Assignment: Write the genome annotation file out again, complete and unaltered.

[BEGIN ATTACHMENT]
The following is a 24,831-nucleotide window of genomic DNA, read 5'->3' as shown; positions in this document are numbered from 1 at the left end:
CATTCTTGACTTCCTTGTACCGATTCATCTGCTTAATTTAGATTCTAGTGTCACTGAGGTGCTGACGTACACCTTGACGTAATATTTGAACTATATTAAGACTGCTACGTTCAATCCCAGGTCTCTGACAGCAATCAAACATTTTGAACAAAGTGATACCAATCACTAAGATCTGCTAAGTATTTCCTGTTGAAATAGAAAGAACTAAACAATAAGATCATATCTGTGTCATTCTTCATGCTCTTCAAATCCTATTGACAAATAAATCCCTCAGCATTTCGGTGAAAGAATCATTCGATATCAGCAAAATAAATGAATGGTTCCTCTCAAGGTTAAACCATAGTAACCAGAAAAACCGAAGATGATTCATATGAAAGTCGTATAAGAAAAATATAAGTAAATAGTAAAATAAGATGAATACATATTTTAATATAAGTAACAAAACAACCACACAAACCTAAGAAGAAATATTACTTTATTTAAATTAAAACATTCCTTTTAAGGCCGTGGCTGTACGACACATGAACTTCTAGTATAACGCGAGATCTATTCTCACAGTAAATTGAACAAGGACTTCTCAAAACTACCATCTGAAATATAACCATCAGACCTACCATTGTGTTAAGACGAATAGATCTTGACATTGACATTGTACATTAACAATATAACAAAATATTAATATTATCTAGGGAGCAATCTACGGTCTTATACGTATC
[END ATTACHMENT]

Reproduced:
The following is a 24,831-nucleotide window of genomic DNA, read 5'->3' as shown; positions in this document are numbered from 1 at the left end:
CATTCTTGACTTCCTTGTACCGATTCATCTGCTTAATTTAGATTCTAGTGTCACTGAGGTGCTGACGTACACCTTGACGTAATATTTGAACTATATTAAGACTGCTACGTTCAATCCCAGGTCTCTGACAGCAATCAAACATTTTGAACAAAGTGATACCAATCACTAAGATCTGCTAAGTATTTCCTGTTGAAATAGAAAGAACTAAACAATAAGATCATATCTGTGTCATTCTTCATGCTCTTCAAATCCTATTGACAAATAAATCCCTCAGCATTTCGGTGAAAGAATCATTCGATATCAGCAAAATAAATGAATGGTTCCTCTCAAGGTTAAACCATAGTAACCAGAAAAACCGAAGATGATTCATATGAAAGTCGTATAAGAAAAATATAAGTAAATAGTAAAATAAGATGAATACATATTTTAATATAAGTAACAAAACAACCACACAAACCTAAGAAGAAATATTACTTTATTTAAATTAAAACATTCCTTTTAAGGCCGTGGCTGTACGACACATGAACTTCTAGTATAACGCGAGATCTATTCTCACAGTAAATTGAACAAGGACTTCTCAAAACTACCATCTGAAATATAACCATCAGACCTACCATTGTGTTAAGACGAATAGATCTTGACATTGACATTGTACATTAACAATATAACAAAATATTAATATTATCTAGGGAGCAATCTACGGTCTTATACGTATC